Determining library peers

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Kirsten Kinsley

Apr 17, 2024, 5:13:28 PMApr 17
Good afternoon,
I am curious about how your library determined your institutional peers.  In the past, we used the list of peers and aspirational peers provided by our Office of Institutional Research. They have since advised that we are best positioned to decide that from now on. I observed other institutions use the US News & World Report Rankings to look at peers near them in rank. We have used those rankings and coupled them with other university metrics.  

How have you determined your academic library peers?

If so, what metrics did you decide were important to pull to benchmark and compare your peers?

Who helped you decide on your peer list and its accompanying metrics?  

Thanks for your attention and input.

All the best,

Kirsten Kinsley (she, her, hers)
Assessment Librarian
Liaison (Criminology & Criminal Justice & Social Work)
Florida State University Libraries
Tallahassee, FL 32306

Joyce Chapman

Apr 18, 2024, 8:29:36 AMApr 18
to Kirsten Kinsley, ARL ASSESS

When we’ve done peer comparisons in the past, we typically just used the consortia that we are members of. For Duke Libraries that’s two consortia: the Triangle Research Libraries Network (TRLN) – a hyper local group of four universities (Duke, UNC-CH, NCCU, and NCSU), and the Ivy Plus Libraries Confederation (IPLC) – 13 libraries around the country. Interested to hear other responses!



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Nancy B. Turner

Apr 18, 2024, 9:00:29 AMApr 18
to Joyce Chapman, Kirsten Kinsley, ARL ASSESS
At Temple Libraries, I've used various approaches, depending on the need.

The schools and colleges at the University have their own peer groups, and the University (as a whole) may also have different sets, depending on the question / or case being made: aspirational peers,  schools we share potential applicants from, schools in the Philadelphia area, or other public, urban institutions.

For the libraries more specifically, I might use schools that are similar in ARL rank, or schools with similar library expenditures.

I think it is important to clarify the criteria used and why that relates to the case you are making.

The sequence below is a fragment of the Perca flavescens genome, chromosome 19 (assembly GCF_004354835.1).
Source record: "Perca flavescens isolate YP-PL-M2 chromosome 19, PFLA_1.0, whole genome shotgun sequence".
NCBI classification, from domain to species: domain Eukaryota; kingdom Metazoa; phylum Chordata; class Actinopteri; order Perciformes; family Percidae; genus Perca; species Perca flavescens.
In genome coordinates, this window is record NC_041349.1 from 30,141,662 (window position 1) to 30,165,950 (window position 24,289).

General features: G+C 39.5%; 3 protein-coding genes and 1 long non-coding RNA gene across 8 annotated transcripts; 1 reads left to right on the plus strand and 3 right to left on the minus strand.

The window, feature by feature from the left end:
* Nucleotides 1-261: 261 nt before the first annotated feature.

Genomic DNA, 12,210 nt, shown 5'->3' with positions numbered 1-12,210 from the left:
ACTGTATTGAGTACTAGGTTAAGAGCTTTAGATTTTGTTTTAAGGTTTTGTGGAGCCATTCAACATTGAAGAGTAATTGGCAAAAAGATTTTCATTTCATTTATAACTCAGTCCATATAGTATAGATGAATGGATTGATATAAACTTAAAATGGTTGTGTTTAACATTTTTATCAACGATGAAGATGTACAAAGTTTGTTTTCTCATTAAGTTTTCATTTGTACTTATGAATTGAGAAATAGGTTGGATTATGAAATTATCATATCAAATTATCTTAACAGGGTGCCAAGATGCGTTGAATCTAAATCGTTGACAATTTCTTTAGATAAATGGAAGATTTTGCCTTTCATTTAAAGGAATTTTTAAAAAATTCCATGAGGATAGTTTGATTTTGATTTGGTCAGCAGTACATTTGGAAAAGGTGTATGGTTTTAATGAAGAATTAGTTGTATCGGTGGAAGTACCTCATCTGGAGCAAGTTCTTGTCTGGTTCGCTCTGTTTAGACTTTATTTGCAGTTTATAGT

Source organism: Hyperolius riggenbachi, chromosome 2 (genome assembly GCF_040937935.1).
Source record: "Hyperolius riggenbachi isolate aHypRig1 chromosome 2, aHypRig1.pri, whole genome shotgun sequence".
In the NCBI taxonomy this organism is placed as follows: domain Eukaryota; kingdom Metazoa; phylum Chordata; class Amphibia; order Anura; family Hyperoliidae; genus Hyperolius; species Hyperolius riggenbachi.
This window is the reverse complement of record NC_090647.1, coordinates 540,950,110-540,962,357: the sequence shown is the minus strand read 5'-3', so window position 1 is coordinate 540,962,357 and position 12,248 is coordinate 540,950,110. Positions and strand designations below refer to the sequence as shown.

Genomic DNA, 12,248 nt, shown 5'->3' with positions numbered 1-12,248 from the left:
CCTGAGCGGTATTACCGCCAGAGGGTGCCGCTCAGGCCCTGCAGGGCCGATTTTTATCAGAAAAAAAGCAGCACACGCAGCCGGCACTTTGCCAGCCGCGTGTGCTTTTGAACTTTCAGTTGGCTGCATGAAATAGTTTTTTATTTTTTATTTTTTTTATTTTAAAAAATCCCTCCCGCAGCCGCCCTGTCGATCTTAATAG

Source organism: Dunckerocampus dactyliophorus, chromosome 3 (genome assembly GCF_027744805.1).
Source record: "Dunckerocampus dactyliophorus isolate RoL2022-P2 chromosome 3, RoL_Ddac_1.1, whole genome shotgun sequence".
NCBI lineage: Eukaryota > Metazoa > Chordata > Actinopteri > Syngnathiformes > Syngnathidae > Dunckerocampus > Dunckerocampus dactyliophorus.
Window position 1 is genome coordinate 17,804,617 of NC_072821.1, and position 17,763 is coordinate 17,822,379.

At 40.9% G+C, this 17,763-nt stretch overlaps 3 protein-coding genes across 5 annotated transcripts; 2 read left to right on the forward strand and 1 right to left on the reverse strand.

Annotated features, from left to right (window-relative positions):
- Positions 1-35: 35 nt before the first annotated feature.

Great question, Kirsten!



Nancy B. Turner
Director for Planning, Strategy and Organizational Evolution
Temple University Libraries
Charles Library Room 360
1300 Norris Avenue
Philadelphia, PA 19122

From: Joyce Chapman <>
Sent: Thursday, April 18, 2024 8:29 AM
To: Kirsten Kinsley <>; ARL ASSESS <>
Subject: [External] [ARL-ASSESS] RE: Determining library peers

Harker, Karen

Apr 18, 2024, 9:51:25 AMApr 18

Our library has determined that the selection of peers depends largely on the purpose of the comparison.  When we are conducting collection assessments for routine institutional academic program reviews, we use a combination of standard peers (one set of state-wide institutions, since we serve mostly in-state students) and one standard set of national peers, selected from the CHE’s Who does your college think its peers are? site


When we are assessing our collection for enhancement purposes, we use the IPEDS College Navigator, selecting institutions with similar degree programs and other similar characteristics.  We are careful to select those institutions that are both current competitors, as well as those that could be considered modestly aspirational (i.e., we’ll never include Harvard). 


The point is that the purpose of each peer comparison is taken into consideration.  In other reports, we have used the institution’s own defined peers, but again, these change with the purpose of their comparison. 



Karen R. Harker, MLS, MPH

Collection Assessment Librarian

UNT Libraries

Applegate, Rachel

Apr 18, 2024, 10:20:13 AMApr 18
to Kirsten Kinsley,